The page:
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Understanding RAID Level

RAID (Redundant Array of Independent Disks) allows an administrator to form an array of several hard drives into one logical drive recognized as one drive by the operating system. It also spreads the data stored over the array of drives to decrease disk access time and accomplish data redundancy. The data redundancy can be used to recover data should one of the hard drives in the array crash.

There are two types of RAID: hardware RAID and software RAID. Hardware RAID is implemented through the disk controller for the system. Instructions for configuring hardware RAID differ from controller to controller, so refer to the manual for your disk controller for instructions. Software RAID is implemented through the operating system and does use some processor and memory resources, although some software RAID implementations can produce faster disk access times than hardware RAID.

During installation, it is possible to configure software RAID as discussed. This section explains the different RAID levels available with software RAID so you can decide which level is best for you. Software RAID allows for RAID levels 0, 1, 5, and 6. RAID level 0, or striping, means that data is written across all hard drives in the array to accomplish the fast disk performance. No redundancy is used, so the size of the logical RAID drive is equal to the size of all the hard drives in the array. Because there is no redundancy, recovering data from a hard drive crash is not possible through RAID.
RAID level 1, or mirroring, means that all data is written to each disk in the array, accomplishing redundancy. The data is “mirrored” on a second drive. This allows for easy recovery should a disk fail. However, it does mean that, for example, if there are two disks in the array, the size for the logical disk is size of the smaller of the two disks because data must be mirrored to the second disk.
RAID level 5 combines striping and parity. Data is written across all disks as in RAID 0, but parity data is also written to one of the disks. Should a hard drive failure occur, this parity data can be used to recover the data from the failed drive, including while the data is being accessed and the drive is still missing from the array?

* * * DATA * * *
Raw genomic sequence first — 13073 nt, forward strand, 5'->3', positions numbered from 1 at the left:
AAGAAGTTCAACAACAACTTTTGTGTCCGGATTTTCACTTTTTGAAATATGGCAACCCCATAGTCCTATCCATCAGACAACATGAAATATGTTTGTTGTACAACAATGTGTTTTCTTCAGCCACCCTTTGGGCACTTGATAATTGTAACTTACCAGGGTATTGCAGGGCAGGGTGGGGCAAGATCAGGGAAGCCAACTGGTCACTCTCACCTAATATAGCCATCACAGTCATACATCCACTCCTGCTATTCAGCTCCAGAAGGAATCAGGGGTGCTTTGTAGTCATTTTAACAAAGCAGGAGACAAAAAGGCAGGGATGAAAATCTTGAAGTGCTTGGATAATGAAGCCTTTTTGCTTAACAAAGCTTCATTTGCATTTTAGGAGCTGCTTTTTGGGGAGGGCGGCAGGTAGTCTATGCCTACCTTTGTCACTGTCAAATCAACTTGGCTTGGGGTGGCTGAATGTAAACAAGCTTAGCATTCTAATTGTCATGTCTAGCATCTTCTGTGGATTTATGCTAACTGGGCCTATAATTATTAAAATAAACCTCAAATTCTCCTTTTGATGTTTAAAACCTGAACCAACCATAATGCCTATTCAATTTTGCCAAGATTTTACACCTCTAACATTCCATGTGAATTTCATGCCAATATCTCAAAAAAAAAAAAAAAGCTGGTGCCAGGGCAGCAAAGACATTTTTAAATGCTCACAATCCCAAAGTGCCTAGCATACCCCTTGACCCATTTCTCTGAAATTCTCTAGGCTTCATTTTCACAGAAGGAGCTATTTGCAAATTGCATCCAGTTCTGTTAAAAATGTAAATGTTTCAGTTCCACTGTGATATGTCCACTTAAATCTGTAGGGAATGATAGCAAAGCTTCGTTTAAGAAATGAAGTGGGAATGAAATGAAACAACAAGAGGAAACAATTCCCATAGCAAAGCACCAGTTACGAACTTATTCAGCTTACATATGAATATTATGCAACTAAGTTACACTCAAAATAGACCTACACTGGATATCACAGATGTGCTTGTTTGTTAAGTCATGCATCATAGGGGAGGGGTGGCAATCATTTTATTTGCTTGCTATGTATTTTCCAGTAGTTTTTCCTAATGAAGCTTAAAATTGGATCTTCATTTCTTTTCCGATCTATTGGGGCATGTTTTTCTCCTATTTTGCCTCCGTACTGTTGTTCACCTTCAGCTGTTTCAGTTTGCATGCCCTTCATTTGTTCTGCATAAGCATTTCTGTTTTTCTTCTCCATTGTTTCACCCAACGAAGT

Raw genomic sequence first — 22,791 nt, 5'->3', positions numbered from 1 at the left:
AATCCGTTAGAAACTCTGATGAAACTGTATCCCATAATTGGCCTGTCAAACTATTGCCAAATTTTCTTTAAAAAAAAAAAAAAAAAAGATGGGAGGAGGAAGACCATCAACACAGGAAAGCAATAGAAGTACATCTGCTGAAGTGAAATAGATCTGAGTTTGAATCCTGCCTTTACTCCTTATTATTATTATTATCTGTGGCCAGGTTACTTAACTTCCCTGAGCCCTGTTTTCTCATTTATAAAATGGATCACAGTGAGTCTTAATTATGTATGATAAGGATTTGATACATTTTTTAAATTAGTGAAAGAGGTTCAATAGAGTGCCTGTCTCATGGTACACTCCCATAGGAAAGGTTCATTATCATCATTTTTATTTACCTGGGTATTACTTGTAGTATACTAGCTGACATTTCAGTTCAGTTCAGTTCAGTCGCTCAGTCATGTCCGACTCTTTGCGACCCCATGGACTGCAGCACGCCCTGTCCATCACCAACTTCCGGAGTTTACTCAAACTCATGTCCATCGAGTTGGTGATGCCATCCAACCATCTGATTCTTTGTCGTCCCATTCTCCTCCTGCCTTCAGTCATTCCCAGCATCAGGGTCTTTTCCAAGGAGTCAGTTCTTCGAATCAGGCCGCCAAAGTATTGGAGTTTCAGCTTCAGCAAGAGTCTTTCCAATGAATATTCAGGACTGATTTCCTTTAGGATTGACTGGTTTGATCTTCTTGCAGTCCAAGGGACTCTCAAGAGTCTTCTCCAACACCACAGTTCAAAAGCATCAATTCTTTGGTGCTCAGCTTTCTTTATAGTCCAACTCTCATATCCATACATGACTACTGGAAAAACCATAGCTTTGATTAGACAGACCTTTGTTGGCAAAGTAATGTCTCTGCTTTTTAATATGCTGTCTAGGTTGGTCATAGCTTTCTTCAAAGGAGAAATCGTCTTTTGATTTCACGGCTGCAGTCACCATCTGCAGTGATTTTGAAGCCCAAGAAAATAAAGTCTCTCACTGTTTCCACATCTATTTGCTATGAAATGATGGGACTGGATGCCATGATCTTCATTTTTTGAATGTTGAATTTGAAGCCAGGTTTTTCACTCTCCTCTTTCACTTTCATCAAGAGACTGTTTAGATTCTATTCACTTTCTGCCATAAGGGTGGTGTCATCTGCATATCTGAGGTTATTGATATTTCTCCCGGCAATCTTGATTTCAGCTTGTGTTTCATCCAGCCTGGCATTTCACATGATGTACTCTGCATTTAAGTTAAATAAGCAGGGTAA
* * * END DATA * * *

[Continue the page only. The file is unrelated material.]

RAID level 6 is RAID level 5 with dual parity. Data is written across all disks as in RAID 5, but two sets of parity data is calculated. Performance is slightly worse than RAID 5 because the extra parity data must be calculated and written to disk. RAID 5 allows for recovery using the parity data if only one drive in the array fails. Because of the dual parity, RAID 6 allows for recovery from the failure of up to two drives in the array.

Setting Up RAID Devices
For best results, software RAID should be configured during installation, but it can be configured after installation if necessary. To set up software RAID devices after installation, install the mdadm software package. This section provides an overview of post-installation software RAID configuration. It shows you how to create a RAID array and then move the data from the existing filesystem onto it. Be sure to test the process on a test system before attempting it on a production system.

Remember to back up all data before converting partitions to software RAID devices. As with any process that modifies disk partitions and partition tables, data loss is possible.

Before starting the conversion, add the appropriate number of hard drives with the proper sizes for the RAID level. For example, two partitions are needed for RAID 1 (mirroring) and at least three partitions are needed for RAID 5. To use all the benefits of RAID, each partition in a RAID device should be on separate hard drives so each member of the RAID device can be written to at the same time and there is redundancy across separate hard drives should one fail.
It is possible to configure a RAID array with a missing partition so that the data on the existing partition can be copied to the degraded array. The existing partition is reconfigured as a RAID partition and then added to the RAID array to complete it. However, the process for doing so is more complicated and not recommended because it is easier to lose the existing data. It is recommended that new drives be used to set up the RAID device and for the existing data to then be copied to the new RAID device.
When creating partitions to use for the RAID device, make sure they are of type Linux raid auto. In fdisk, this is partition id fd. After creating the partitions for the RAID device, use the following syntax as the root user to create the RAID device:

mdadm --create /dev/mdX --level=<num> --raid-devices=<num> <device list>
The progress of the device creation can be monitored with the following command as root:

tail -f /proc/mdstat
For example, to create a RAID level 1 device /dev/md0 from three partitions, use the following command:

mdadm --create /dev/md0 --level=1 --raid-devices=3 /dev/sda5 /dev/sda6 /dev/sda7
The command cat /proc/mdstat should show output similar.


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